Though running a small business is largely a micro-economic affair, the increasingly grave macro-economic climate is hanging heavy over the 2008 Inc. 500 conference in D.C., where federal lawmakers on Friday were preparing to intervene in the nation's shaky financial system.
Top advisors for Barack Obama and John McCain will tackle these and other issues at the conference later in the day.
Entrepreneurs here are clearly frustrated with the leaders of top mortgage and financial firms, whose questionable behavior — not least of which is what now appears to be bold faced lies to board members and the public -- is certain to make it much trickier to access the kind of credit they'll need to continue growing their businesses.
But are we wrong to always expect honesty and decency from the heads of giant corporations? That is, should leaders never lie?
Management guru Tom Peters isn't so sure. He told hundreds of small-business owners gathered here for a main-stage discussion on entrepreneurial trends, that CEOs are often surrounded by ambiguity. "Most of the time you don't know if you're telling the truth or not," Peters said.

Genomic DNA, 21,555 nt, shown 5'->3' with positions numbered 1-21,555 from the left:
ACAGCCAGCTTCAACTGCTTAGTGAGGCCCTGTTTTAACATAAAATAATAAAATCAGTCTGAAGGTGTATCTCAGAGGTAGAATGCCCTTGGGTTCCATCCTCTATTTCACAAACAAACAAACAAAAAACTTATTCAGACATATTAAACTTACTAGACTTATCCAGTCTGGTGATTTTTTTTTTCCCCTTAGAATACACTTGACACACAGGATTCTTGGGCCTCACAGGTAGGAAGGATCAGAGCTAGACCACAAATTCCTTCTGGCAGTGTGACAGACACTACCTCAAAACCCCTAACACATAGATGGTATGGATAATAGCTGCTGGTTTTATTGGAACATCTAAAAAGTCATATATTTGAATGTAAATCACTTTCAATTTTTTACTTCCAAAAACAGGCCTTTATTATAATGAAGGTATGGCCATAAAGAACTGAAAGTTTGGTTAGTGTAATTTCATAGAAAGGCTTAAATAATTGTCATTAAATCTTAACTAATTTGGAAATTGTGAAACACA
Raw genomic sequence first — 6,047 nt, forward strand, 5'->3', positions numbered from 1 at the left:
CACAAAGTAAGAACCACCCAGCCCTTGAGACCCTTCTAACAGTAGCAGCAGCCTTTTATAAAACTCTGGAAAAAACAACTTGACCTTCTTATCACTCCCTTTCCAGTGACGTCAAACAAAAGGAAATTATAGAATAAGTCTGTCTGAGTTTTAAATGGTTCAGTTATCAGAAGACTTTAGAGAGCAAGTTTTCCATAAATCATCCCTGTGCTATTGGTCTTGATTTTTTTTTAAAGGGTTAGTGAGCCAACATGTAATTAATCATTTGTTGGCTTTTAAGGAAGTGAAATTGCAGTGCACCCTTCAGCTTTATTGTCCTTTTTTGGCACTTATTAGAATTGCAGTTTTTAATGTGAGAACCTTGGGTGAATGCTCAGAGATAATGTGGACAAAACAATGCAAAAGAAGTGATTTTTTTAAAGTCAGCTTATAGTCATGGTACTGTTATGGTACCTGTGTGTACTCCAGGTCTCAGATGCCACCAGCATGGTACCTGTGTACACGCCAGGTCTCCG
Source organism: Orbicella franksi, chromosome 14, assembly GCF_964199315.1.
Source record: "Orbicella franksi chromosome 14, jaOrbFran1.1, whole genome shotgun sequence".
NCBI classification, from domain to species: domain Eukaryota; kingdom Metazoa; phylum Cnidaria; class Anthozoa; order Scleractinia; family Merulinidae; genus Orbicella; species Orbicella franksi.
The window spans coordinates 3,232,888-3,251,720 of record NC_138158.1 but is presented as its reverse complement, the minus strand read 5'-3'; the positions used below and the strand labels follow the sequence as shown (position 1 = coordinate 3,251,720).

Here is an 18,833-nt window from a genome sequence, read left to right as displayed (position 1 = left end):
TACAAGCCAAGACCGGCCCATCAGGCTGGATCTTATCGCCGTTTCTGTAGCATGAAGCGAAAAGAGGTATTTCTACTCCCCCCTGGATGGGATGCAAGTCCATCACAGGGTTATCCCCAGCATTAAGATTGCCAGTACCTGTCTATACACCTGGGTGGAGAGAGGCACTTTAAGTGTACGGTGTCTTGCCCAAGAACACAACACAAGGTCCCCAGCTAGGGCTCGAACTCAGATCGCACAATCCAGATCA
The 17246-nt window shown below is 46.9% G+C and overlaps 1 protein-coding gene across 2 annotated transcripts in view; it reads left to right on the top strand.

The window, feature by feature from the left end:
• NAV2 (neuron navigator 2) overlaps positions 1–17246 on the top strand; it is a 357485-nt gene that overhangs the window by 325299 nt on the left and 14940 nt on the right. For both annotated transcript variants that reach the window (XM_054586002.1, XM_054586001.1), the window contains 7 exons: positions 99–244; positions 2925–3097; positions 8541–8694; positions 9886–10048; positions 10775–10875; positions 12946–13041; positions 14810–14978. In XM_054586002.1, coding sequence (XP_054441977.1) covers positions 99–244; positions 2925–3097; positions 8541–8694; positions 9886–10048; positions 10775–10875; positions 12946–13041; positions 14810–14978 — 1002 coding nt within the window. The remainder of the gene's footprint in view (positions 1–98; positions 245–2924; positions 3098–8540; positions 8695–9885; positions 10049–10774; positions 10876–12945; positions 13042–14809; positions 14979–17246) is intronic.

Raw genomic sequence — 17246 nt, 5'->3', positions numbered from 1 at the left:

For Seth Godin, the author of Permission Marketing and other national best sellers, the question isn't whether leaders should tell the truth. He said what leaders need to do is lead — and the best way to do that is through honesty and decency. That means being transparent, taking care of employees with health-care coverage and other benefits, and, yes, telling the truth.
After all, Godin said, that's how the vast majority of Inc. 500 businesses got to where they are today — the nation's fastest growing private companies.
While greed may be good, decency pays.
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